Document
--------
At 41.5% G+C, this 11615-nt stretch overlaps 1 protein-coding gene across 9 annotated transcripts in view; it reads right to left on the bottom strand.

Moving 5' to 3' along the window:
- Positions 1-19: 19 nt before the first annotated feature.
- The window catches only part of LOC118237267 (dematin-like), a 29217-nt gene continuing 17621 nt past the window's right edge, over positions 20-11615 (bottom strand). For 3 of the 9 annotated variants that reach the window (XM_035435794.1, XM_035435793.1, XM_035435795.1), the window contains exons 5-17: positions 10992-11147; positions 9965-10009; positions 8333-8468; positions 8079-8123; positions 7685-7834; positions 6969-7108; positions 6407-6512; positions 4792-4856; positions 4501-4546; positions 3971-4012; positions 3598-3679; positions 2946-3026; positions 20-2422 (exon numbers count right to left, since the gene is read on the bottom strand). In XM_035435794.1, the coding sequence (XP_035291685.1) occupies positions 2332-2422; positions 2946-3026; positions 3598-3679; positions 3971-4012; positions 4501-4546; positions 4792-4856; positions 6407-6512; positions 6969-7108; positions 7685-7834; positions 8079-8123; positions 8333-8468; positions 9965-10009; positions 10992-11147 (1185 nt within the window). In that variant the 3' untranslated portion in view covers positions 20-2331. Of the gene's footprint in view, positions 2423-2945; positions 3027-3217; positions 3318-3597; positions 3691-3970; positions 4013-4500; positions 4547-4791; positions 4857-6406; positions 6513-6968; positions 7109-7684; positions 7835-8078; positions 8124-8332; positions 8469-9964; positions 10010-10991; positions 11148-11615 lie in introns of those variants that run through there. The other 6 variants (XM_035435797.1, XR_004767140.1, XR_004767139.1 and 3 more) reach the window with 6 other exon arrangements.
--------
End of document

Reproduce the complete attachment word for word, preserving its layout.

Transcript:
At 41.5% G+C, this 11615-nt stretch overlaps 1 protein-coding gene across 9 annotated transcripts in view; it reads right to left on the bottom strand.

Moving 5' to 3' along the window:
- Positions 1-19: 19 nt before the first annotated feature.
- The window catches only part of LOC118237267 (dematin-like), a 29217-nt gene continuing 17621 nt past the window's right edge, over positions 20-11615 (bottom strand). For 3 of the 9 annotated variants that reach the window (XM_035435794.1, XM_035435793.1, XM_035435795.1), the window contains exons 5-17: positions 10992-11147; positions 9965-10009; positions 8333-8468; positions 8079-8123; positions 7685-7834; positions 6969-7108; positions 6407-6512; positions 4792-4856; positions 4501-4546; positions 3971-4012; positions 3598-3679; positions 2946-3026; positions 20-2422 (exon numbers count right to left, since the gene is read on the bottom strand). In XM_035435794.1, the coding sequence (XP_035291685.1) occupies positions 2332-2422; positions 2946-3026; positions 3598-3679; positions 3971-4012; positions 4501-4546; positions 4792-4856; positions 6407-6512; positions 6969-7108; positions 7685-7834; positions 8079-8123; positions 8333-8468; positions 9965-10009; positions 10992-11147 (1185 nt within the window). In that variant the 3' untranslated portion in view covers positions 20-2331. Of the gene's footprint in view, positions 2423-2945; positions 3027-3217; positions 3318-3597; positions 3691-3970; positions 4013-4500; positions 4547-4791; positions 4857-6406; positions 6513-6968; positions 7109-7684; positions 7835-8078; positions 8124-8332; positions 8469-9964; positions 10010-10991; positions 11148-11615 lie in introns of those variants that run through there. The other 6 variants (XM_035435797.1, XR_004767140.1, XR_004767139.1 and 3 more) reach the window with 6 other exon arrangements.